Love Zone

July 22, 2017

Putting the cart before the horse

By Yetunde Arebi

A couple of weeks ago, I published the story of a lady who eventually married her rapist. Ucharia described her husband as a serial rapist whose infamous escapades dated back to his secondary school days which even earned him a nickname among those in the know. A former banker too, she met her husband on her first day at work when he confirmed that he knew her in his neighbourhood.

They instantly struck a friendship and he offered her rides to and from the office. It was on one of these rides that he raped her at his cousin’s place. He subsequently proposed marriage which she accepted. Unfortunately, his new status was not enough to correct his perversion for masochistic sex.

Story of another rape incident of yet another junior colleague forced Ucharia to walk out of her marriage and eventually, her banking career. Interestingly, she described her ex-husband as a near perfect gentleman, a successful banker, loving father and dependable friend, but for this little ‘snag’.

It has been established that the enemy is closer home than many women imagine. Just as most abusers are known to their victims, most rapists prey on their friends, colleagues and neighbours, too. Our culture of silence makes it easier for them to get away with their dastardly acts. While the guilty walks away pumping the air with clenched fist, a satisfied smile of mission accomplished, the victim often retreats into a shell, covered with shame, a subdued spirit and an empty vacuum of hurt and pain too deep to reach.

Ucharia’s story prompted a couple of calls and mails from ladies who identified with her story and expressed desire to share their own experiences too, albeit, anonymously. The guys they called friends, raped them and they were unable to do anything about it. And though these women claim they had since moved on with their lives, their experiences remain unforgettable.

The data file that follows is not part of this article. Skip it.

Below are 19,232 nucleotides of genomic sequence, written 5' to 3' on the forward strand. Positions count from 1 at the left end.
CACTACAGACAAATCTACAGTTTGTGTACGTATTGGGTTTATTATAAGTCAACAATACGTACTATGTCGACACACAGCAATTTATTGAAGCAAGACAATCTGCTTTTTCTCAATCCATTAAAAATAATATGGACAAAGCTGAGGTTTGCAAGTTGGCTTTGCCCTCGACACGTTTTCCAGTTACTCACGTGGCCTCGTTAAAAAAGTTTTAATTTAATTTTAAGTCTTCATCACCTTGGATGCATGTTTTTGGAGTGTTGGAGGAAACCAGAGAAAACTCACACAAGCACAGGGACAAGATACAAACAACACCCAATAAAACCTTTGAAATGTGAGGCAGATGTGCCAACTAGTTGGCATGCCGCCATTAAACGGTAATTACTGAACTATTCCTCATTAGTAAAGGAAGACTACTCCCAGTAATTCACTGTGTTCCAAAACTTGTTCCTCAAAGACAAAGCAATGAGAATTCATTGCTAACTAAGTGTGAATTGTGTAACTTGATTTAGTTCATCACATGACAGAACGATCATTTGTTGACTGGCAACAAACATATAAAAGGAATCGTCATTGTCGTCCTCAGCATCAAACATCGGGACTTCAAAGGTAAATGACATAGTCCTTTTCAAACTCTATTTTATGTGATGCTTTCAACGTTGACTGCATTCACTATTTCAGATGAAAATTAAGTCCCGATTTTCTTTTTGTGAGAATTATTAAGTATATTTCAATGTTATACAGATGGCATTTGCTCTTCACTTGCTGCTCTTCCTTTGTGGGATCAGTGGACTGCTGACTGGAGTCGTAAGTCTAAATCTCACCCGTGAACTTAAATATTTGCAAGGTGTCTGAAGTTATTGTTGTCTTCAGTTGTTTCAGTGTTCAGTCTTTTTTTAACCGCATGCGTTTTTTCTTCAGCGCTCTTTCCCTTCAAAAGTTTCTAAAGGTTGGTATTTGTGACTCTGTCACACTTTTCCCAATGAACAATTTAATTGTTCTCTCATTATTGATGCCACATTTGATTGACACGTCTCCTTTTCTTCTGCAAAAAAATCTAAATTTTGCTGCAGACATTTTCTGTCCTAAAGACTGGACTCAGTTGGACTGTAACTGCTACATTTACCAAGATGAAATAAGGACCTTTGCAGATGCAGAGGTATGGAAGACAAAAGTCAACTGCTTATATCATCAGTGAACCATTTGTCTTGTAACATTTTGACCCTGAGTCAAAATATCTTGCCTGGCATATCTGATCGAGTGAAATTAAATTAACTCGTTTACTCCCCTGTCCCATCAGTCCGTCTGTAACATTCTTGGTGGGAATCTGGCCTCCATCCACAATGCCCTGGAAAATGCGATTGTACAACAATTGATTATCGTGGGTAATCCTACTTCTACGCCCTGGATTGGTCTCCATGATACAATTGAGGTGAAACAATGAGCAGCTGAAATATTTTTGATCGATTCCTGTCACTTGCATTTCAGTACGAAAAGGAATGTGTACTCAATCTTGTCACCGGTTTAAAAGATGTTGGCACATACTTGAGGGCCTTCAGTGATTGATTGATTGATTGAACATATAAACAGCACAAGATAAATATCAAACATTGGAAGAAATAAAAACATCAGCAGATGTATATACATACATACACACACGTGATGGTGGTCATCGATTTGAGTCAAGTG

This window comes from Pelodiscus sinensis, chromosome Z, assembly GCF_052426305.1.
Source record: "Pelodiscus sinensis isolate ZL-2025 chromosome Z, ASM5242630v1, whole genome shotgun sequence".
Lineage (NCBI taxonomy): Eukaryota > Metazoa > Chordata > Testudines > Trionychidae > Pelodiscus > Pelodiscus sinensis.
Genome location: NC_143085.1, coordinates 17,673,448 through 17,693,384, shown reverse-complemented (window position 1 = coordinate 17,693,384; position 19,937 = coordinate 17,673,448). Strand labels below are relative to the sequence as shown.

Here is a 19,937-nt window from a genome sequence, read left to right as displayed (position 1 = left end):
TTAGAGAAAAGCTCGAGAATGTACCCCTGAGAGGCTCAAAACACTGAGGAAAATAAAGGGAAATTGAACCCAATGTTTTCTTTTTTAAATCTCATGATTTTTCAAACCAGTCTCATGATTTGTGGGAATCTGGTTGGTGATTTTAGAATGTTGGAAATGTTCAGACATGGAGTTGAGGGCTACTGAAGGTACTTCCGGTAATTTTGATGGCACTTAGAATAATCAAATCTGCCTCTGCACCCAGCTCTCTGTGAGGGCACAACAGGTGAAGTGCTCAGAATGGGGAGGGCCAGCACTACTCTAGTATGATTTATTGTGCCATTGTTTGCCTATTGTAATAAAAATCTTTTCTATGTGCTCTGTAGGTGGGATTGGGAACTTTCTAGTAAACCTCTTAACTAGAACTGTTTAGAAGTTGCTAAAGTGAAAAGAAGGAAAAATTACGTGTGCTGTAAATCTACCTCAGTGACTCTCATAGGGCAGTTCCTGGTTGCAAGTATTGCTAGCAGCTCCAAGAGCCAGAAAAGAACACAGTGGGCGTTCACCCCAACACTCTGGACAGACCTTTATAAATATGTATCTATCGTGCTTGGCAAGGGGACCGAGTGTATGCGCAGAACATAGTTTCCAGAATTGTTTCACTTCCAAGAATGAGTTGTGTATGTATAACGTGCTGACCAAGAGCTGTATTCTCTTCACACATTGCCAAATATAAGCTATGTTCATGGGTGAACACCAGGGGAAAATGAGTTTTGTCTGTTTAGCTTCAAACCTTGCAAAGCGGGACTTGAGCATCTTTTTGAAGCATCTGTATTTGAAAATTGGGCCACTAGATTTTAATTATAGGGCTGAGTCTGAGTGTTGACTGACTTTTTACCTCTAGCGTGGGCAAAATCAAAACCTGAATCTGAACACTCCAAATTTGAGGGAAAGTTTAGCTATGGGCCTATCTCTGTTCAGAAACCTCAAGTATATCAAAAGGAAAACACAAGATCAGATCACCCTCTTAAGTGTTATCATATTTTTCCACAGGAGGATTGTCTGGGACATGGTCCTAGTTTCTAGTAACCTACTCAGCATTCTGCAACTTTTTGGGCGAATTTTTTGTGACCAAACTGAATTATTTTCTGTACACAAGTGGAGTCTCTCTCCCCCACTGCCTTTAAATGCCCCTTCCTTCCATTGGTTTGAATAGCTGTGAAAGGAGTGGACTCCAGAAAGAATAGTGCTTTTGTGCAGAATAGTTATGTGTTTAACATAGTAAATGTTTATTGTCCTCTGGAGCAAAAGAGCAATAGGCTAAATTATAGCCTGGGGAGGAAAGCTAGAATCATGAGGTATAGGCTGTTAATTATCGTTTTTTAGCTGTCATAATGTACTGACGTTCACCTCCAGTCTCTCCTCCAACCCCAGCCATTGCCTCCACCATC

Unfortunately, there were other readers who blamed Ucheria for what happened to her. In their view, she had no reason being in Jude’s company all the time without being in an intimate relationship with him especially when she had been informed that he had a reputation with women. After all, can a dog and a lion be good friends? I intend to share their responses in subsequent editions.

Let us assume that a successful and close but platonic relationship is most unlikely to flourish between two people of opposite sex. Or let us pretend that guys who come as friends and potential suitors before they turn to rapists, meant well initially.  Why force them to have sex when they are not ready for it? Why put the cart before the horse if they meant well?


It happened during my secondary school years, I was in class 111 at the time and I had a bosom friend called Agbeke. She was a nice and well behaved girl whom my parents loved almost as much as they love me. Then, I had a boyfriend called Tunde.

Tunde was in Class V, and he was the Head Boy of our school. He had been pestering me to be his girl friend but I refused initially on the grounds that I was still a virgin and could get pregnant. This to me, meant that I would end up as a drop out and my parents would never forgive me because they always gave me anything I needed.